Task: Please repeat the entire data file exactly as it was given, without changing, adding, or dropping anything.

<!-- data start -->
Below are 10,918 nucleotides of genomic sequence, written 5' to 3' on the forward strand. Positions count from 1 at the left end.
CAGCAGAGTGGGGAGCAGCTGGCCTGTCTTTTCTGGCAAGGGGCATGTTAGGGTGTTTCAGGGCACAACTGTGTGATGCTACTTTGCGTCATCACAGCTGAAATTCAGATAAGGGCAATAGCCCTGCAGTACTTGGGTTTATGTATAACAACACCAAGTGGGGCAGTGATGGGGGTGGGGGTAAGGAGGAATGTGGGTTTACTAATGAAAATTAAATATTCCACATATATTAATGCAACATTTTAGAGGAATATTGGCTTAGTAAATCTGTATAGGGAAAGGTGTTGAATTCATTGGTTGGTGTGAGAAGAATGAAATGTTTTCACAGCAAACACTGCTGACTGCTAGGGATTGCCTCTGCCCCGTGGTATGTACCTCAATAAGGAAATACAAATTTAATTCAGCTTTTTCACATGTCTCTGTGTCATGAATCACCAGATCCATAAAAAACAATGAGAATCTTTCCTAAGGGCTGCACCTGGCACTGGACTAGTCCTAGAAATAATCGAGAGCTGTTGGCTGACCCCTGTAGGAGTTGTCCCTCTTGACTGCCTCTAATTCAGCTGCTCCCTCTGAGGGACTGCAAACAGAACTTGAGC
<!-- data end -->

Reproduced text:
Below are 10,918 nucleotides of genomic sequence, written 5' to 3' on the forward strand. Positions count from 1 at the left end.
CAGCAGAGTGGGGAGCAGCTGGCCTGTCTTTTCTGGCAAGGGGCATGTTAGGGTGTTTCAGGGCACAACTGTGTGATGCTACTTTGCGTCATCACAGCTGAAATTCAGATAAGGGCAATAGCCCTGCAGTACTTGGGTTTATGTATAACAACACCAAGTGGGGCAGTGATGGGGGTGGGGGTAAGGAGGAATGTGGGTTTACTAATGAAAATTAAATATTCCACATATATTAATGCAACATTTTAGAGGAATATTGGCTTAGTAAATCTGTATAGGGAAAGGTGTTGAATTCATTGGTTGGTGTGAGAAGAATGAAATGTTTTCACAGCAAACACTGCTGACTGCTAGGGATTGCCTCTGCCCCGTGGTATGTACCTCAATAAGGAAATACAAATTTAATTCAGCTTTTTCACATGTCTCTGTGTCATGAATCACCAGATCCATAAAAAACAATGAGAATCTTTCCTAAGGGCTGCACCTGGCACTGGACTAGTCCTAGAAATAATCGAGAGCTGTTGGCTGACCCCTGTAGGAGTTGTCCCTCTTGACTGCCTCTAATTCAGCTGCTCCCTCTGAGGGACTGCAAACAGAACTTGAGC